If you're female and overweight, don't count on that excess padding to protect you from osteoporosis. New research suggests that if the fat is in your belly, it could actually increase your risk of weakening bones. Investigators from the Massachusetts General Hospital looked at the impact of "visceral" fat - the kind that surrounds internal organs - on bone density. The Mass General team looked at the effect of subcutaneous abdominal fat (that lies under the skin), bone marrow fat, total fat, and visceral fat on bone mineral density. Their study group was comprised of 50 premenopausal women who had a mean body mass index (BMI) of 30, indicating obesity. Using magnetic resonance spectroscopy, they looked at the bone marrow fat of the fourth vertebra (L4) in the lumber section of the spine and then used quantitative computed tomography to measure the bone mineral density of L4. They found that women with more visceral fat had increased bone marrow fat and decreased bone density. None of the other types of fat studied was associated with this decrease.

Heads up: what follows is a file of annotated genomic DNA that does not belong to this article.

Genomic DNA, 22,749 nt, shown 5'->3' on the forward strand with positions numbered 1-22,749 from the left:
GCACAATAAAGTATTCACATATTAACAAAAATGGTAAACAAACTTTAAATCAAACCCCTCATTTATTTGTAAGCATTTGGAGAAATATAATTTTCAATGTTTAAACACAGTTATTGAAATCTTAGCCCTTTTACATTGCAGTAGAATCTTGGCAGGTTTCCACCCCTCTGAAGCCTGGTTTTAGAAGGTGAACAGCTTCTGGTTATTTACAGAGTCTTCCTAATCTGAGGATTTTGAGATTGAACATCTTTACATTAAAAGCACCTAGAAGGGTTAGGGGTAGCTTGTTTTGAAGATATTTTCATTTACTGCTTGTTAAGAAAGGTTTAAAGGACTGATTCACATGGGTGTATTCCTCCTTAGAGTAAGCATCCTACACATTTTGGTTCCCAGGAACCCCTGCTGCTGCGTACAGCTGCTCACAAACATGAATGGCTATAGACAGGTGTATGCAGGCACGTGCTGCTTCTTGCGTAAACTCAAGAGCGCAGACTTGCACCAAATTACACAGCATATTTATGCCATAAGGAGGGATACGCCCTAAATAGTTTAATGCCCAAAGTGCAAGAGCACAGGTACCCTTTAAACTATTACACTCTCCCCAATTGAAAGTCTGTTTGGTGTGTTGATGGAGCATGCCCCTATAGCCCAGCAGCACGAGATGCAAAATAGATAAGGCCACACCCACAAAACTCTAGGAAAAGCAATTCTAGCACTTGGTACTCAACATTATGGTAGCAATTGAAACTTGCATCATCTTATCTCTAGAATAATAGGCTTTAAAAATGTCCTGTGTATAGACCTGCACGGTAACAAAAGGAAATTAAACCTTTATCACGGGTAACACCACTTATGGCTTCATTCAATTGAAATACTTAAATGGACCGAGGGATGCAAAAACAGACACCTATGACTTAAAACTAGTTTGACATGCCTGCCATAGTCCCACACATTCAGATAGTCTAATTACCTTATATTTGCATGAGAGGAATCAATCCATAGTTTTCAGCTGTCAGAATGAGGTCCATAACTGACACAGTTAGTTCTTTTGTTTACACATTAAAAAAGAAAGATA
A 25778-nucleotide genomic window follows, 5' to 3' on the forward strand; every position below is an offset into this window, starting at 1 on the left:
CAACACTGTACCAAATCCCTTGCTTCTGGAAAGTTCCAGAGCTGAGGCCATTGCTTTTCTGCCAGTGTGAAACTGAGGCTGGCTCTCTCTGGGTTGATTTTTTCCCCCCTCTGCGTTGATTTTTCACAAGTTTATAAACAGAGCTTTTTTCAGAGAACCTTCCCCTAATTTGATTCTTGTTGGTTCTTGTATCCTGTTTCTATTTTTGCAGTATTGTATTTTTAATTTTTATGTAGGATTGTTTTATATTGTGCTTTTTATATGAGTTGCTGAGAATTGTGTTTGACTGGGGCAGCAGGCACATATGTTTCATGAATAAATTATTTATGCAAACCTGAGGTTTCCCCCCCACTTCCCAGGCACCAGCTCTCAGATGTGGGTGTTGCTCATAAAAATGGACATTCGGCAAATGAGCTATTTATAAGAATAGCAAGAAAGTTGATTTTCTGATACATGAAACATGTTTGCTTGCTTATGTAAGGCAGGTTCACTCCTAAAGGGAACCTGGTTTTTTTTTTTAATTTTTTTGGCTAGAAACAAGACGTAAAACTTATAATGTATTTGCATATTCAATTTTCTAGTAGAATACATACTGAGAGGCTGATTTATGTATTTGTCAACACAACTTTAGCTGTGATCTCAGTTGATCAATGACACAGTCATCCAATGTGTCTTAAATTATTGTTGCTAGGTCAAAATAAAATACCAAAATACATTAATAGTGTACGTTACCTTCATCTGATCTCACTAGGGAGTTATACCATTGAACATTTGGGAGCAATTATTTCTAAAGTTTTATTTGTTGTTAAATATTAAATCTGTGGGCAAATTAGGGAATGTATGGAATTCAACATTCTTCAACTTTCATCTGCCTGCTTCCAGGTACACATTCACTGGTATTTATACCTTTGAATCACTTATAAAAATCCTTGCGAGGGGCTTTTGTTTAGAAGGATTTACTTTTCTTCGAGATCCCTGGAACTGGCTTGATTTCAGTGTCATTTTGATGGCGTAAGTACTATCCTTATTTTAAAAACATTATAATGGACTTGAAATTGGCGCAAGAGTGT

My take? Previous research has shown that visceral fat increases the risk for heart disease, and we know that the fat that surrounds internal organs in the abdomen is linked to increased risks of diabetes and metabolic syndrome as well. We used to think that excess weight protected women from osteoporosis, but this study suggests that it won't. Although genetics does contribute to developing visceral fat, poor diet and lack of exercise play significant roles as well. The good news is that you can protect yourself against osteoporosis the same way you can protect yourself from the increased risk of heart disease: eat less and exercise more.